Eweida v. United Kingdom  | 2013

Airline worker wins fight for religious freedom

I was very pleased to know that the European Court of Human Rights looked into it. I feel vindicated…

Nadia Eweida, interview with the BBC - © Photo Council of Europe


Nadia Eweida worked as a member of check-in staff for British Airways (BA). She wore a small silver cross on a chain around her neck, as a sign of her commitment to her Christian faith.

One day Nadia was sent home and suspended without pay, on the grounds that her cross violated company uniform policy. She complained that she had been punished because of her religion. However, the UK courts rejected her claims and upheld BA’s decision to suspend her.

Judgment of the European Court of Human Rights

The European court ruled that the cross had been discreet and cannot have detracted from Ms Eweida’s professional appearance. In these circumstances, there was no real evidence that it encroached on the rights of others.

The UK courts had given too much weight to BA’s desire to project a certain corporate image and not enough weight to Ms Eweida’s right to manifest her religion.


After the events, British Airways changed its company policy in 2007 to allow the display of religious and charity symbols. This allowed Nadia Eweida to return to work.

Following the European court’s judgment, the UK government took steps to make sure that courts and employers have a clearer understanding of how to assess the importance of religious freedom in future cases.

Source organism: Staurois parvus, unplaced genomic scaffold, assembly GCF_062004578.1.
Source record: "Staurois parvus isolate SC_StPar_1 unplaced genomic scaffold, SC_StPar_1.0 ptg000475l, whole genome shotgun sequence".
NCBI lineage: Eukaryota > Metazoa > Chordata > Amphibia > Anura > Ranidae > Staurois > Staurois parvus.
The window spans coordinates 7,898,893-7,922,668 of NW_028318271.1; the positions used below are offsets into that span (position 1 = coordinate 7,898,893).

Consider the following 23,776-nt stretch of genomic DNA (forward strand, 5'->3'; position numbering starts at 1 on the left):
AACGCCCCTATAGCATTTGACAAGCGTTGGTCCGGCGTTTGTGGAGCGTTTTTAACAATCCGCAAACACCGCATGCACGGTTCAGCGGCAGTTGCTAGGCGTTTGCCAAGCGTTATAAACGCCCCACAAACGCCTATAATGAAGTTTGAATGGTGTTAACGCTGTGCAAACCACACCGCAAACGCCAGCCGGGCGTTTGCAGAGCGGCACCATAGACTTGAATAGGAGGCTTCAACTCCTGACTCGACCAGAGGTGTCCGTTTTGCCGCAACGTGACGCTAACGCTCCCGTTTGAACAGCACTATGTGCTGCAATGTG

The Equality and Human Rights Commission issued an explanation of the judgment and a targeted guide for employers. These were made public and widely circulated. Courts and judges were made aware of the ruling and the standards it set through its widespread publication.


Related examples

Legal code changed after a woman was excluded from a courtroom for wearing a hijab

Hagar Lachiri was excluded from a Belgian court hearing because she refused to take off the headscarf she chooses to wear as a practising Muslim. The European Court of Human Rights ruled that this violated Hagar’s religious freedom. Belgium responded to the judgment by changing the law on which the violation was based.

Read more

Justice and reforms after airmen were given criminal convictions for their religious activities

Three Greek air force officers were members of the Pentecostal Church. They were all convicted for promoting their religion and given suspended prison sentences of over a year. The European court ruled that convicting the men for these conversations with civilians had violated their right to religious freedom. The Greek government took steps to ensure that no such prosecutions happened again.

Read more

Reforms made after mother lost custody of her children simply because of her religion

Ingrid Hoffmann was a Jehovah’s Witness. When she got divorced, a child psychologist advised that she should be given custody of her children, because of their close bond. However, an Austrian court ruled that the father should get custody, because of Ingrid’s religion. The European court ruled that this had been discriminatory – leading to changes to prevent the same thing happening again.

Read more